The purpose of this exploratory study was to determine whether variables generally collected by state agencies could be used to predict admissions to state inpatient psychiatric facilities and outpatient admissions to community mental health centers. With the county as the unit of analysis this research retrospectively examined 20 independent variables for each of Ohio's 88 counties during a five-year period, 1973-1977. Some of the independent variables employed in this study were retail alcohol sales, average weekly earnings, suicides, divorces, delinquency cases, dependency and neglect cases, and arraignments. Factor analysis of the independent variables consistently produced three unnamed factors in each year. When multiple regression was conducted with these three factors an average of 34 percent of the variation in inpatient admissions and five percent of the variation in outpatient admissions were explained. A stepwise buildup regression of the variables produced five predictors that accounted for an average of 46 percent of the variation in inpatient admissions. These predictors and the average variation explained were aid to dependent children (28 percent), death (seven percent), unemployment (five percent), dropouts (three percent), and divorces (three percent). Aid to dependent children and unemployment accounted for an average of 37 percent of the inpatient admissions variance during the five-year study period. No consistent pattern of variables explained any sizeable amount of variation in outpatient admissions. It was concluded that while the large amount of explained variation in inpatient admissions was impressive from a theoretical perspective, the results were not good enough in a practical sense to be used by planners as a model in planning for future admissions.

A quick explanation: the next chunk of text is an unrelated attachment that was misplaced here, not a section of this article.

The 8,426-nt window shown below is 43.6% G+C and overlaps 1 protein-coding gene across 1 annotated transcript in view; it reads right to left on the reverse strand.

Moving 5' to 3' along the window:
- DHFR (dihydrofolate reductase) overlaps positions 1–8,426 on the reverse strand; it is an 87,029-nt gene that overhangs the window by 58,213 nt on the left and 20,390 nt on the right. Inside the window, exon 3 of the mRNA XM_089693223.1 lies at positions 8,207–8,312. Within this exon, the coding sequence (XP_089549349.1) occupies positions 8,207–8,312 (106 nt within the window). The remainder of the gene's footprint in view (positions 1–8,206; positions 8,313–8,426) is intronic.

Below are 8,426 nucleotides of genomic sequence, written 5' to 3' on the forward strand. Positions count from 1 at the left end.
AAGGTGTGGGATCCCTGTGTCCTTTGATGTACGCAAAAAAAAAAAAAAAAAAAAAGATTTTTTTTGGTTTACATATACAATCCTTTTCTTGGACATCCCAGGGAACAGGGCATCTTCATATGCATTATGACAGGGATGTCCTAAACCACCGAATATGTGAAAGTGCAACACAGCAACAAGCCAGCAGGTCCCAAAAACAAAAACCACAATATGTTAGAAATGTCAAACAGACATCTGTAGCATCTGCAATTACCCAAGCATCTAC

|Journal||[No source information available]|
|State||Published - 1980|
ASJC Scopus subject areas
- Medicine (all)